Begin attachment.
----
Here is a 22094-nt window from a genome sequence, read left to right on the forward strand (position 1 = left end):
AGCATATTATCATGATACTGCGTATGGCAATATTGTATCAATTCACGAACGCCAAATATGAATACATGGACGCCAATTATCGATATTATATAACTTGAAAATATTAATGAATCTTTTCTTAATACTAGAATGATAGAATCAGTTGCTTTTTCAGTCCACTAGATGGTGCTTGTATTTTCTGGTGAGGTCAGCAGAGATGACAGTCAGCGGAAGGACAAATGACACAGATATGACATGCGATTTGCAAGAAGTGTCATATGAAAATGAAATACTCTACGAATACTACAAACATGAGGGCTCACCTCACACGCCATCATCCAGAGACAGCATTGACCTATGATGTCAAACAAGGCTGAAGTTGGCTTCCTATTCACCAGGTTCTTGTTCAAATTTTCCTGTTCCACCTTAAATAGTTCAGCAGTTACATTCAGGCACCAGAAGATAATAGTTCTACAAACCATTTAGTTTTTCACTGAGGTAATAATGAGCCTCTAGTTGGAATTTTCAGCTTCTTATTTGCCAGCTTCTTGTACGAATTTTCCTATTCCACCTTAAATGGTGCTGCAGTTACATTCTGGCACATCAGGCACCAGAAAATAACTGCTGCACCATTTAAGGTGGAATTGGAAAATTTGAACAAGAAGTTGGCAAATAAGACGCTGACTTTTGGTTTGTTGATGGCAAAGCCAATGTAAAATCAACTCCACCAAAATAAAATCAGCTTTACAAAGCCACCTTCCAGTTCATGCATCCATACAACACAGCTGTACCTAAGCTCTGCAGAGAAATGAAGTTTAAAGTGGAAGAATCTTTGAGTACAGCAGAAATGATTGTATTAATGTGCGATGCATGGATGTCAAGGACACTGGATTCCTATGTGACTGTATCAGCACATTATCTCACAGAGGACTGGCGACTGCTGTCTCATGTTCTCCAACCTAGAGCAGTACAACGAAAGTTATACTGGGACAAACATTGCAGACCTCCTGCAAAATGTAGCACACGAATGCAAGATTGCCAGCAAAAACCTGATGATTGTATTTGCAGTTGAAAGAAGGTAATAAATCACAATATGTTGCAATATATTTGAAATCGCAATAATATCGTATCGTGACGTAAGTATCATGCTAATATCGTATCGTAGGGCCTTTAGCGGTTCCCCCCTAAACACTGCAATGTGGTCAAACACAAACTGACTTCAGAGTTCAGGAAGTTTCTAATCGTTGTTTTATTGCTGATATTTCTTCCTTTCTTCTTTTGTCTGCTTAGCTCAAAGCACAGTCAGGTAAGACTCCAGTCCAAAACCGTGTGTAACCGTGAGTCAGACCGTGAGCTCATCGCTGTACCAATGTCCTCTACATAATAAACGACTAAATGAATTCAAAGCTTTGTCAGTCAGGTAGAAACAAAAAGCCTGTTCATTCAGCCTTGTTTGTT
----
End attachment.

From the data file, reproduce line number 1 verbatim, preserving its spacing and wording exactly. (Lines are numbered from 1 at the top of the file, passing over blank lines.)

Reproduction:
Here is a 22094-nt window from a genome sequence, read left to right on the forward strand (position 1 = left end):